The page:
John W. Gwynne

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This article is about the U.S. Representative from Iowa. For the Canadian lawyer and Supreme Court judge, see John Wellington Gwynne.

John Williams Gwynne (October 20, 1889 - July 5, 1972) was a seven-term Republican U.S. Representative from Iowa's 3rd congressional district, and a Federal Trade Commission member and chairman during the Eisenhower Administration.

Personal background[edit]

Born in Victor, Iowa and Iowa County, Iowa, Gwynne attended public schools. He graduated from the University of Iowa College of Law at Iowa City, Iowa, in 1914, and was admitted to the bar the same year. He then commenced practice in Waterloo, Iowa and also engaged in agricultural pursuits.

During the First World War, Gwynne served as a second lieutenant in the 313th Trench Mortar Battery of the United States Army's 88th Infantry Division, from 1917 to 1919.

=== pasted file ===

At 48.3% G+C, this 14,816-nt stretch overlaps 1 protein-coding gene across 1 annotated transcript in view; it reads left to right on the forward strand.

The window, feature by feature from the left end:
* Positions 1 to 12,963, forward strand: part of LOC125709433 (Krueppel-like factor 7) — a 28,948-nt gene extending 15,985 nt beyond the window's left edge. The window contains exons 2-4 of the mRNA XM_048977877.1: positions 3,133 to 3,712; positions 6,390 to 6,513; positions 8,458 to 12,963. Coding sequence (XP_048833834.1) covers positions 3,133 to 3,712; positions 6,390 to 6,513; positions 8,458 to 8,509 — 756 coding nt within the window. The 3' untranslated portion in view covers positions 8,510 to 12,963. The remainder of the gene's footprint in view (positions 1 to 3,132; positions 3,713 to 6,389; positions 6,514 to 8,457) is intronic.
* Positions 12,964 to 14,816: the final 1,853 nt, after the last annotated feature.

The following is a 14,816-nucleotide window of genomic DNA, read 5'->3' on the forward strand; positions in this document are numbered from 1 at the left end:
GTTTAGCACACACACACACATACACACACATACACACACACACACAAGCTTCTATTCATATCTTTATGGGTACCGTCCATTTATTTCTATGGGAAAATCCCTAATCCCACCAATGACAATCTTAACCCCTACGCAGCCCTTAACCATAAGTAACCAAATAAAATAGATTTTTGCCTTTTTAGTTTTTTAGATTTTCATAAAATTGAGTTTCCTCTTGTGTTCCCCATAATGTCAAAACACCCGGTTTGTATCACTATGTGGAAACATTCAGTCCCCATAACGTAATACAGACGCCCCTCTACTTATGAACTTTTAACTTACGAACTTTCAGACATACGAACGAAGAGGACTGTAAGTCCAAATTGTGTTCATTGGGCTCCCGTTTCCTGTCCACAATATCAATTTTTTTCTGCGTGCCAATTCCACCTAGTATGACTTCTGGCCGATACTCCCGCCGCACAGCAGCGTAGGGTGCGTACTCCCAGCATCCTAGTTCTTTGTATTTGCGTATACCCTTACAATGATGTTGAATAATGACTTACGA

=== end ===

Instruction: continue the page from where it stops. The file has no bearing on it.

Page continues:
He later served as a judge of the municipal court of Waterloo from 1920 to 1926, and as County Attorney of Black Hawk County, Iowa from 1929 to 1934.

Congress[edit]

In 1934, Gwynne ran for Congress against incumbent Democratic Congressman Albert C. Willford. Willford's election in 1932, as part of the Roosevelt landslide, was only the third time that Iowa's 3rd congressional district had elected a Democrat. Gwynne defeated Willford in the general election, and was then re-elected six times. He served in the 74th United States Congress and in the six succeeding Congresses, from January 3, 1935 to January 3, 1949. In 1948, Gwynne lost his seat when fellow Republican H.R. Gross, a popular radio news commentator, defeated Gwynne's bid for the Republican nomination.

Federal Trade Commission[edit]

President Dwight D. Eisenhower appointed Gwynne to the Federal Trade Commission in 1953, and appointed fellow Waterloo native Edward F. Howrey as its chair.[1] When Howrey resigned as chair in 1955, Gwynne replaced him, and served as FTC chair until 1959.

He retired to Waterloo, where he died July 5, 1972. He was interred in Memorial Park Cemetery.

References[edit]

  1. ^ "New Faces for FTC," Time Magazine, 1955-08-22.


 This article incorporates public domain material from websites or documents of the Biographical Directory of the United States Congress.